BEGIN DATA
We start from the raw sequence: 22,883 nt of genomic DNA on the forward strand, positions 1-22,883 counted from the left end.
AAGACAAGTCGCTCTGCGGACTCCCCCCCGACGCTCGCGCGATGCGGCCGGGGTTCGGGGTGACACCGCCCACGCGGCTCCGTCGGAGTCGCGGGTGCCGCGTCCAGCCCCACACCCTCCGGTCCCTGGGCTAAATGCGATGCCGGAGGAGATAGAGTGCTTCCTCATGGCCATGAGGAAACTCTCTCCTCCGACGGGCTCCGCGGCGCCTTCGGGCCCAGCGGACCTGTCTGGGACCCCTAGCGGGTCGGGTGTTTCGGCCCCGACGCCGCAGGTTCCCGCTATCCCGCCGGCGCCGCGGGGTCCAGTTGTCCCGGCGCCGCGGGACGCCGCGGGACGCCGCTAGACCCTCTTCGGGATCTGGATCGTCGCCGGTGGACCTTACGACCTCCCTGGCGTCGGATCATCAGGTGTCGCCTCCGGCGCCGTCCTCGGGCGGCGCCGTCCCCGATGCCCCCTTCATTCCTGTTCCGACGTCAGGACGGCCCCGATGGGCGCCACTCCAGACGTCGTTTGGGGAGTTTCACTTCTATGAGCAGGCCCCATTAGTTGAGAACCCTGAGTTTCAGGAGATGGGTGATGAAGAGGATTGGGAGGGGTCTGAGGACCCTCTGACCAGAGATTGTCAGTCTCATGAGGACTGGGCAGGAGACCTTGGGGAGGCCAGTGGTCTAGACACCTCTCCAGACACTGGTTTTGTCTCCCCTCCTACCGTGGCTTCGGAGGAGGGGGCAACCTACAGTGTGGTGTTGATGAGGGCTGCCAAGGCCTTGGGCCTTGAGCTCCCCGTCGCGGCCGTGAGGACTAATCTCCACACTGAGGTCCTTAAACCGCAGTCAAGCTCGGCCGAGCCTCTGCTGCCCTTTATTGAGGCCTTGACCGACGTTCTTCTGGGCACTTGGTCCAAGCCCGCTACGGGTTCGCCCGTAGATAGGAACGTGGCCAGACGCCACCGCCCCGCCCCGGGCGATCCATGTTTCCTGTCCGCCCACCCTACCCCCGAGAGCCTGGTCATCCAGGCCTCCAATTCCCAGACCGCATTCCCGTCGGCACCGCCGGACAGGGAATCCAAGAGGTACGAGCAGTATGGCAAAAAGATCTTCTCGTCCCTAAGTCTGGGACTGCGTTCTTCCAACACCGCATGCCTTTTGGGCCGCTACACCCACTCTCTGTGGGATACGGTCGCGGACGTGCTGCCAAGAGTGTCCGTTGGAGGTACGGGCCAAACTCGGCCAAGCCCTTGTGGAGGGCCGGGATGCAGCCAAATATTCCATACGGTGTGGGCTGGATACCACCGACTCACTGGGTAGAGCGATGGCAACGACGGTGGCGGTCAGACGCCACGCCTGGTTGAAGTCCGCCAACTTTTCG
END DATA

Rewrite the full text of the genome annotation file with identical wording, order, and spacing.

We start from the raw sequence: 22,883 nt of genomic DNA on the forward strand, positions 1-22,883 counted from the left end.
AAGACAAGTCGCTCTGCGGACTCCCCCCCGACGCTCGCGCGATGCGGCCGGGGTTCGGGGTGACACCGCCCACGCGGCTCCGTCGGAGTCGCGGGTGCCGCGTCCAGCCCCACACCCTCCGGTCCCTGGGCTAAATGCGATGCCGGAGGAGATAGAGTGCTTCCTCATGGCCATGAGGAAACTCTCTCCTCCGACGGGCTCCGCGGCGCCTTCGGGCCCAGCGGACCTGTCTGGGACCCCTAGCGGGTCGGGTGTTTCGGCCCCGACGCCGCAGGTTCCCGCTATCCCGCCGGCGCCGCGGGGTCCAGTTGTCCCGGCGCCGCGGGACGCCGCGGGACGCCGCTAGACCCTCTTCGGGATCTGGATCGTCGCCGGTGGACCTTACGACCTCCCTGGCGTCGGATCATCAGGTGTCGCCTCCGGCGCCGTCCTCGGGCGGCGCCGTCCCCGATGCCCCCTTCATTCCTGTTCCGACGTCAGGACGGCCCCGATGGGCGCCACTCCAGACGTCGTTTGGGGAGTTTCACTTCTATGAGCAGGCCCCATTAGTTGAGAACCCTGAGTTTCAGGAGATGGGTGATGAAGAGGATTGGGAGGGGTCTGAGGACCCTCTGACCAGAGATTGTCAGTCTCATGAGGACTGGGCAGGAGACCTTGGGGAGGCCAGTGGTCTAGACACCTCTCCAGACACTGGTTTTGTCTCCCCTCCTACCGTGGCTTCGGAGGAGGGGGCAACCTACAGTGTGGTGTTGATGAGGGCTGCCAAGGCCTTGGGCCTTGAGCTCCCCGTCGCGGCCGTGAGGACTAATCTCCACACTGAGGTCCTTAAACCGCAGTCAAGCTCGGCCGAGCCTCTGCTGCCCTTTATTGAGGCCTTGACCGACGTTCTTCTGGGCACTTGGTCCAAGCCCGCTACGGGTTCGCCCGTAGATAGGAACGTGGCCAGACGCCACCGCCCCGCCCCGGGCGATCCATGTTTCCTGTCCGCCCACCCTACCCCCGAGAGCCTGGTCATCCAGGCCTCCAATTCCCAGACCGCATTCCCGTCGGCACCGCCGGACAGGGAATCCAAGAGGTACGAGCAGTATGGCAAAAAGATCTTCTCGTCCCTAAGTCTGGGACTGCGTTCTTCCAACACCGCATGCCTTTTGGGCCGCTACACCCACTCTCTGTGGGATACGGTCGCGGACGTGCTGCCAAGAGTGTCCGTTGGAGGTACGGGCCAAACTCGGCCAAGCCCTTGTGGAGGGCCGGGATGCAGCCAAATATTCCATACGGTGTGGGCTGGATACCACCGACTCACTGGGTAGAGCGATGGCAACGACGGTGGCGGTCAGACGCCACGCCTGGTTGAAGTCCGCCAACTTTTCG